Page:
Welcome to Part 14 of the NSX-T Lab Series. In the previous post, we configured our Edge cluster.
In this post we briefly discuss Logical Routers / Gateways before we setup our Tier-1 and Tier-0 Gateways.
First off my apologies for the delay in getting these posts up, life and work are taking up a lot of my time at the moment anyway lets get to it.
I’m not going to go into massive detail on logical routing design or how it works that it is a large topic and deserves a separate post of it’s own which I will get to soon, I will cover the basics here so you understand what it is we are doing in this build, besides this is a lab build guide so let’s just build the lab and worry about the architecture stuff later on.
I’ve been working with NSX-V for about 3 years now and so the concepts are ingrained into my brain, unfortunately this means I have to relearn the concepts with NSX-T as they are very different.
On the face of it things seem familiar, we still have edges and we now have DR’s whereas with NSX-V we had Edges and DLR’s however NSX-T Edges and DR’s are not the same as NSX-V Edges and DLR’s so we need to cover some of the basics before we get into configuring our Tier 1 and Tier 0 Logical Routers / Gateways.
What are Logical Routers/Gateways?
OK to start off Logical routers are now referred to as Gateways they are still logical routers but primarily known as gateways. You’ll still see them referred to as logical routers in some documentation and funnily enough on the Advanced Networking and Security tab, if you go to Routers and click Add you’ll see Tier-0 Router and Tier-1 Router, not that we will use this tab to deploy them, remember that tab is going in future releases!
There are two types of Gateways
NSX-T Gateways provide North-South and East-West connectivity.
North-south routing enables tenants to access public networks and external systems to access the virtual environment.
North-south means traffic leaving the virtual environment this is via the Edge uplinks to the top of rack switches (TORs). This will always be via a Tier-0 Gateway.
East-west traffic allows connectivity between different networks within the same tenant. In other words between one Segment and another connected to the same gateway.
This is typically via a Tier-1 Gateway however it can also be done via a Tier-0 Gateway.
So what are the Tiers?
With NSX-V you could create a tiered topology using provider level ESG’s connected to Tenant level ESG’s which then connect to Tenant DLR’s. the diagram below is an example of a design I did for a customer a while ago.
This layout is also how you would configure NSX-V if you wanted overlapping IP addresses as the NATting is done on the Tenant level ESG’s
With NSX-T there are two tiers by default built into the product, this allows us to easily deploy a tiered architecture and this is the standard deployment model even if multi tenancy is not needed.
However you don’t have to deploy a multi tier architecture you can instead simply deploy a Tier-0 Gateway and connect your Segments directly to it. As shown below.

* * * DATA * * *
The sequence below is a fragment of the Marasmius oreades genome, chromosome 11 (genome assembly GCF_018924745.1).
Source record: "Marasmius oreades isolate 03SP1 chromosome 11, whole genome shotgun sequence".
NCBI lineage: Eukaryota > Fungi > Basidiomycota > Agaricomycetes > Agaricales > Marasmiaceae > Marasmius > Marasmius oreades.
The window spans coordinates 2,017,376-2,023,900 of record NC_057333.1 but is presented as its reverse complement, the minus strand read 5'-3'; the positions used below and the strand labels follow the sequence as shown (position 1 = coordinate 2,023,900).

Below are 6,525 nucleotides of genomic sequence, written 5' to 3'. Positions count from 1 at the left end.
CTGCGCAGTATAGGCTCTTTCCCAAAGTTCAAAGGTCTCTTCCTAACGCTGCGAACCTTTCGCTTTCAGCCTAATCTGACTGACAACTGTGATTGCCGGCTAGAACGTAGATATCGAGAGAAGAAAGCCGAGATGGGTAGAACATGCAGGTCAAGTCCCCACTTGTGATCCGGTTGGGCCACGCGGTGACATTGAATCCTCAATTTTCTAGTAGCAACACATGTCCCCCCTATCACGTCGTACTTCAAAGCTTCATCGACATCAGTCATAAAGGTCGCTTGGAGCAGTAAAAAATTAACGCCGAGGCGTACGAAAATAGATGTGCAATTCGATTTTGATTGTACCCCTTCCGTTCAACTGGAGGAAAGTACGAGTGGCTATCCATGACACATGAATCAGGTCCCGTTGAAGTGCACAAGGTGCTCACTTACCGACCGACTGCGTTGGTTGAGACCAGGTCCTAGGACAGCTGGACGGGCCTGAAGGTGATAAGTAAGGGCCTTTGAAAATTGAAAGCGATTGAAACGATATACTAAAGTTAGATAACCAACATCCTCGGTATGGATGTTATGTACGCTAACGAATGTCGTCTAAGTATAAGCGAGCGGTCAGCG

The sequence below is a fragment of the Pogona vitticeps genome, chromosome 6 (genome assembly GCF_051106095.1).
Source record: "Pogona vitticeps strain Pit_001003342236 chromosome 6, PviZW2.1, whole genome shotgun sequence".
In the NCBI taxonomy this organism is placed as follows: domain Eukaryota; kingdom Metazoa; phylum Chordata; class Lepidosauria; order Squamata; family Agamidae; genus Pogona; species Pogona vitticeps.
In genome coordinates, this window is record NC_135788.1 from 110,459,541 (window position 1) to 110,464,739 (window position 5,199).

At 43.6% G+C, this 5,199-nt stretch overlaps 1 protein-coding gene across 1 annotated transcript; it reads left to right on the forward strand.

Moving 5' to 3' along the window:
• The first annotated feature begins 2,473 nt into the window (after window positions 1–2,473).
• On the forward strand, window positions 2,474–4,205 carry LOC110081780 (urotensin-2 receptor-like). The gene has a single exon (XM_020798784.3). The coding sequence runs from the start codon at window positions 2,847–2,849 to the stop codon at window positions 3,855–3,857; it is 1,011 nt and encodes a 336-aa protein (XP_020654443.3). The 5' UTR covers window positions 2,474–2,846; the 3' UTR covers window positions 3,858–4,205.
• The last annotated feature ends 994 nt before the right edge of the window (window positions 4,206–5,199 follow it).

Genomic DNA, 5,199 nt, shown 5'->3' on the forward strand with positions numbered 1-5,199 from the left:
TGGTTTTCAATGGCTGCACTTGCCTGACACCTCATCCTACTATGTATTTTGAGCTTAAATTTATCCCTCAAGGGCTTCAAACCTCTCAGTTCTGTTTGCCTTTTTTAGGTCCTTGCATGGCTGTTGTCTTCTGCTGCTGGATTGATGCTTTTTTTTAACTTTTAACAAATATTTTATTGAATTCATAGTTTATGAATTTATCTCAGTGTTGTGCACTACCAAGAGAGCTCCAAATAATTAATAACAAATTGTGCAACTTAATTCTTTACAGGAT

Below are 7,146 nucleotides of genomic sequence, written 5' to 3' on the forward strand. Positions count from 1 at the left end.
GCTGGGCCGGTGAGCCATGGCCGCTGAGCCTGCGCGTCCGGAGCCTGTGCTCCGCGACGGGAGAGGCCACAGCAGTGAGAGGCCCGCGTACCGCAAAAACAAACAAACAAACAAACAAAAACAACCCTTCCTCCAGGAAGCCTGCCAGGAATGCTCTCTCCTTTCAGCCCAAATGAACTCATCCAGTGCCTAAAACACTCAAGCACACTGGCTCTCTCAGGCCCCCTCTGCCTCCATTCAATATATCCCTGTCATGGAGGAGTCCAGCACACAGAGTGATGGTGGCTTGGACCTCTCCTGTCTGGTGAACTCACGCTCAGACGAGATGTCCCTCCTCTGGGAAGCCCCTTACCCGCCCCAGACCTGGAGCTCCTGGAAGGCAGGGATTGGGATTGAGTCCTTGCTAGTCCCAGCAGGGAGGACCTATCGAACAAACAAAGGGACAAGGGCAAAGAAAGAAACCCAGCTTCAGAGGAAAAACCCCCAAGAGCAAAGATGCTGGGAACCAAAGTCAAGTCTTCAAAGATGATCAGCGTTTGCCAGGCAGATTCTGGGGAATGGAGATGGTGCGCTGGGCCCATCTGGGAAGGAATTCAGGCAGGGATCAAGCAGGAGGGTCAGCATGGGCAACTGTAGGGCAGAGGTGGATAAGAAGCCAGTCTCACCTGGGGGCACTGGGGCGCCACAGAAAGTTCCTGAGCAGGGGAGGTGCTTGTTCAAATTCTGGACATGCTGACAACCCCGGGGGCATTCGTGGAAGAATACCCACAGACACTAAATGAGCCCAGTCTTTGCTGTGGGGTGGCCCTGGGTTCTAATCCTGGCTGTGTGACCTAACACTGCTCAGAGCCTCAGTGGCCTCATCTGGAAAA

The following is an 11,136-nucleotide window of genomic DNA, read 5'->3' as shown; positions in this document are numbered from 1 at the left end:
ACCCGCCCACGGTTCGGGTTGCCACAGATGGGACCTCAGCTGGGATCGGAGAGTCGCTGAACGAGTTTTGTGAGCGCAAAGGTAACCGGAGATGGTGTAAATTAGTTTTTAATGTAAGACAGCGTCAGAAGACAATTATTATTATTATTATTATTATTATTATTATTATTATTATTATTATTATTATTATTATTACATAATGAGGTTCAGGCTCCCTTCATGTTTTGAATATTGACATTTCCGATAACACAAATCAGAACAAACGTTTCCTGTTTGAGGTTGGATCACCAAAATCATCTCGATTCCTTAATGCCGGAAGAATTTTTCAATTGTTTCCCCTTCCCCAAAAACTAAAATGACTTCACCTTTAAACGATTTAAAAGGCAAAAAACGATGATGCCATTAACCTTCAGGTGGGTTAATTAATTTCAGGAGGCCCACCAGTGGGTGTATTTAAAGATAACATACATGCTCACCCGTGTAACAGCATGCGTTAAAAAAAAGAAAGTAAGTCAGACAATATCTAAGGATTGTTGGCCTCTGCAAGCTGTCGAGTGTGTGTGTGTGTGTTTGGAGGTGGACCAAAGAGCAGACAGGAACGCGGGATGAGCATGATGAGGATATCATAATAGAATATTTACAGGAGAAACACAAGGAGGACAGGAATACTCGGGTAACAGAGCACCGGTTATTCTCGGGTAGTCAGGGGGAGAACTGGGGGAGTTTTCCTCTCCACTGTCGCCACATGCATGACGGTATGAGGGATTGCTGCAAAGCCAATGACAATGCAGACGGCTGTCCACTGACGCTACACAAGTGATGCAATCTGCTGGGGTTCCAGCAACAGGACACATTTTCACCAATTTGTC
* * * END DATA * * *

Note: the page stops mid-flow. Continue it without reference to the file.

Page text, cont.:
And here is an example of a multi tier topology. Note there are two tenants but this can be just one tenant which will result in 1 Tier-0 Gateway and 1 Tier-1 Gateway which is what we will be configuring in our lab.
The top-tier gateway will always be a Tier 0 and the bottom-tier gateway is a Tier 1.
This structure gives both provider administrator and tenant administrators complete control over their services and policies. Administrators control and configure Tier-0 routing and services, and tenant administrators control and configure Tier-1.
The uplink interfaces of a Tier-0 connect to the physical network and is where dynamic routing protocols can be configured to exchange routing information with physical routers.
The internal interfaces of a Tier-0 connect to a single or multiple Tier-1 routing layer(s) and receives routing information from them.
To optimize resource usage, the Tier-0 layer does not push all the routes coming from the physical network towards Tier-1 but does provide default information.
The Tier-1 routing layer internal interfaces connect the logical segments defined by the tenant administrators and provides one-hop routing function between them.
Tier-1 Gateways are connected to Tier-0 Gateways and a tier transit link is automatically created, there is no dynamic routing between the Tier-1 and Tier-0 it is handled by a static route, (this differs from NSX-V where the DLR needed a routing protocol or static routes to exchange routes) because there is no dynamic routing there is no need for a control VM.
In the routing configuration for the Tier-1, we have the option to advertise connected routes, which is what tells the Management Plane to update the configuration on the upstream T0.
A logical router consists of two optional parts: a distributed router (DR) and one or more service routers (SR).
A DR spans hypervisor’s whose VMs are connected to this logical router, as well as edge nodes the logical router is bound to.
Functionally, the DR is responsible for one-hop distributed routing between logical segments and/or logical routers connected to this logical router.
Think DLR in NSX-V, all Gateways will have a DR.
The SR is responsible for delivering services that are not currently implemented in a distributed fashion, such as stateful NAT.
A logical router always has a DR, and it has SRs if any of the following is true:
- The logical router is a Tier-0 Gateway, even if no stateful services are configured.
- The logical router is Tier-1 Gateway linked to a Tier-0 router and has services configured that do not have a distributed implementation (such as NAT, LB, DHCP).
That’s a very brief run down of logical routing, I will be expanding on this topic in the future with more detailed posts but for now let’s get on with the build.
Next up we will get into the more complex elements and start configuring our routing.
NSX-T Lab: Tier 1 Gateway